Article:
Deficit: Why Should I Care?
At the turn of this century, the American national debt stood at just under $6 trillion and the deficit at a "mere" $86 billion. Today, the national debt has topped $15 trillion, and the yearly deficit for 2012 is projected at a whopping $1.2 trillion. This new, second edition of Deficits: Why Should I Care? updates all the statistics, charts, and forecasts, while adding a new chapter on how global economies now, for better or worse, affect the U.S. debt and the annual budget deficit. It also includes a new appendix detailing how the U.S. political parties view the debt issue.
This book also answers key questions: Can the government go bankrupt? Why have there seemingly been no repurcussions of the large debt to date and is that likely to change? When the interest on the debt becomes higher than the revenue of the government, what happens? And many more practical insights into the government debt controversy. Business professionals, parents, retirees, and students are all concerned about the debt. This quick read will provide an understanding of the ramifications of the rising debt and what the consequences may be.What you’ll learn Why the debt now could be a problem when people have been crying wolf about it for for the last 40 years How the world economy affects the U.S. debt and deficit What the government can do to reduce the debt and the implications—especially for such programs as Medicare and Social Security The long-term implications of the debt Methods and tactics for balancing the budget When accruing a debt makes sense and when it does not Action steps for monitoring the debt Who this book is for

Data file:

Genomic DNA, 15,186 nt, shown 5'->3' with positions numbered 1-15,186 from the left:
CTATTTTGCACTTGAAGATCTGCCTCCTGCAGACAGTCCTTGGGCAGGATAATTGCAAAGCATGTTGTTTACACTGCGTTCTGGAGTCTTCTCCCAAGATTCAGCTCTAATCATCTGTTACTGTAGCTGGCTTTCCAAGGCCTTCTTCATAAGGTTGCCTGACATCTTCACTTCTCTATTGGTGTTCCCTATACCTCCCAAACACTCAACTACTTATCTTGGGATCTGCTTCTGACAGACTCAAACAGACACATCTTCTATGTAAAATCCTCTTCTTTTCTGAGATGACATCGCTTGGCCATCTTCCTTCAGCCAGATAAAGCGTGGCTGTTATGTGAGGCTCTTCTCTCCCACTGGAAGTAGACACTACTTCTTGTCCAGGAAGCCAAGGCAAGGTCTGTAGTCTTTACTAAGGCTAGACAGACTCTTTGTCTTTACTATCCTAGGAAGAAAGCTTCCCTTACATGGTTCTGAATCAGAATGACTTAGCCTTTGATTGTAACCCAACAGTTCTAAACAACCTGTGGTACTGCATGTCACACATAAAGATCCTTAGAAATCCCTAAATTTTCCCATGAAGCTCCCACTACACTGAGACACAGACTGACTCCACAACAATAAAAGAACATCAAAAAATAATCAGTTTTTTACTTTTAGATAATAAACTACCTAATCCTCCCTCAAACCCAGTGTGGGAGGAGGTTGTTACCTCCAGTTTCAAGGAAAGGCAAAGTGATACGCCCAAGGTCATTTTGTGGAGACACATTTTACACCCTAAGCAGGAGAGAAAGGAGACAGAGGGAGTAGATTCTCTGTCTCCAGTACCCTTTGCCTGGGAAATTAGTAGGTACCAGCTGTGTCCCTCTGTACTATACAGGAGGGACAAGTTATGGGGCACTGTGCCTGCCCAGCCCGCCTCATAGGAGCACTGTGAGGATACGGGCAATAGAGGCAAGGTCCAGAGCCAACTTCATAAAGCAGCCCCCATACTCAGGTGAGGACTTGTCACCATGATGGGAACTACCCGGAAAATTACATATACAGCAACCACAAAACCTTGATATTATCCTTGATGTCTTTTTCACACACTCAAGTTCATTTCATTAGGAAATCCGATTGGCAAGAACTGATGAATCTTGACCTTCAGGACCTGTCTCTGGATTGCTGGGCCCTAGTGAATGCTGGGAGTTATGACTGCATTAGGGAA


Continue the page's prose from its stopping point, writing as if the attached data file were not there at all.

Deficit: Why Should I Care? is written for the busy business professional, concerned parent, retired worker, or student. While academic and theoretical texts on the subject lack brevity, this book will help you understand the seriousness of the debt issue in a clear, concise format. This work has been condensed into eight need-to-know chapters, each containing the key points necessary for understanding this complex economic issue affecting the economic future of all Americans. Whether you are a businessperson concerned about the economy, a parent anxious about the debt burden of your children and grandchildren, a retiree fretful about programs like Social Security, or a student who needs additional information to supplement a textbook, this is the book for you. The appendix provides a website selection covering government agencies, economic sources, and academic sites to assist you in finding the most up-to-date information on the debt drama.
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